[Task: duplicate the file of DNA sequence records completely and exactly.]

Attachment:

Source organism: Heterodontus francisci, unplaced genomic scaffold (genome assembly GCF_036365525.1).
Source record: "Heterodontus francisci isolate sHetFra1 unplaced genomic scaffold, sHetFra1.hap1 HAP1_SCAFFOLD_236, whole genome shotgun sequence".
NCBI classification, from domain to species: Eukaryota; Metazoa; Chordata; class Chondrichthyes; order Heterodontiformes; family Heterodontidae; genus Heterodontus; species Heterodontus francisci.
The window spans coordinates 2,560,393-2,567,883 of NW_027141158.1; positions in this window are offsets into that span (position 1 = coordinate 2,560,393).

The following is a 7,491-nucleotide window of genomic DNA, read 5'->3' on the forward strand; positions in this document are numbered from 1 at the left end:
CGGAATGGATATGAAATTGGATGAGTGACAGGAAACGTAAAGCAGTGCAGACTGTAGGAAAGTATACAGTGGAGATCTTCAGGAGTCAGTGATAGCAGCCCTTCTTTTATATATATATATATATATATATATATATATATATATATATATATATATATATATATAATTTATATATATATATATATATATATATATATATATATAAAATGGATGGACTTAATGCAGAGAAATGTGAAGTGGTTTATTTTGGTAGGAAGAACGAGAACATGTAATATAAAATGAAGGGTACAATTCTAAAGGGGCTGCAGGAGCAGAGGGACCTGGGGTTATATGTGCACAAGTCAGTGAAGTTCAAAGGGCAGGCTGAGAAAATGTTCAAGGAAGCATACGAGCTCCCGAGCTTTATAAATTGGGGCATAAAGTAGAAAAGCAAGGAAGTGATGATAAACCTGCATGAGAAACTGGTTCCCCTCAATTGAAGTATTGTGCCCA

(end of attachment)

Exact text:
Source organism: Heterodontus francisci, unplaced genomic scaffold (genome assembly GCF_036365525.1).
Source record: "Heterodontus francisci isolate sHetFra1 unplaced genomic scaffold, sHetFra1.hap1 HAP1_SCAFFOLD_236, whole genome shotgun sequence".
NCBI classification, from domain to species: Eukaryota; Metazoa; Chordata; class Chondrichthyes; order Heterodontiformes; family Heterodontidae; genus Heterodontus; species Heterodontus francisci.
The window spans coordinates 2,560,393-2,567,883 of NW_027141158.1; positions in this window are offsets into that span (position 1 = coordinate 2,560,393).

The following is a 7,491-nucleotide window of genomic DNA, read 5'->3' on the forward strand; positions in this document are numbered from 1 at the left end:
CGGAATGGATATGAAATTGGATGAGTGACAGGAAACGTAAAGCAGTGCAGACTGTAGGAAAGTATACAGTGGAGATCTTCAGGAGTCAGTGATAGCAGCCCTTCTTTTATATATATATATATATATATATATATATATATATATATATATATATATATATATATAATTTATATATATATATATATATATATATATATATATATAAAATGGATGGACTTAATGCAGAGAAATGTGAAGTGGTTTATTTTGGTAGGAAGAACGAGAACATGTAATATAAAATGAAGGGTACAATTCTAAAGGGGCTGCAGGAGCAGAGGGACCTGGGGTTATATGTGCACAAGTCAGTGAAGTTCAAAGGGCAGGCTGAGAAAATGTTCAAGGAAGCATACGAGCTCCCGAGCTTTATAAATTGGGGCATAAAGTAGAAAAGCAAGGAAGTGATGATAAACCTGCATGAGAAACTGGTTCCCCTCAATTGAAGTATTGTGCCCA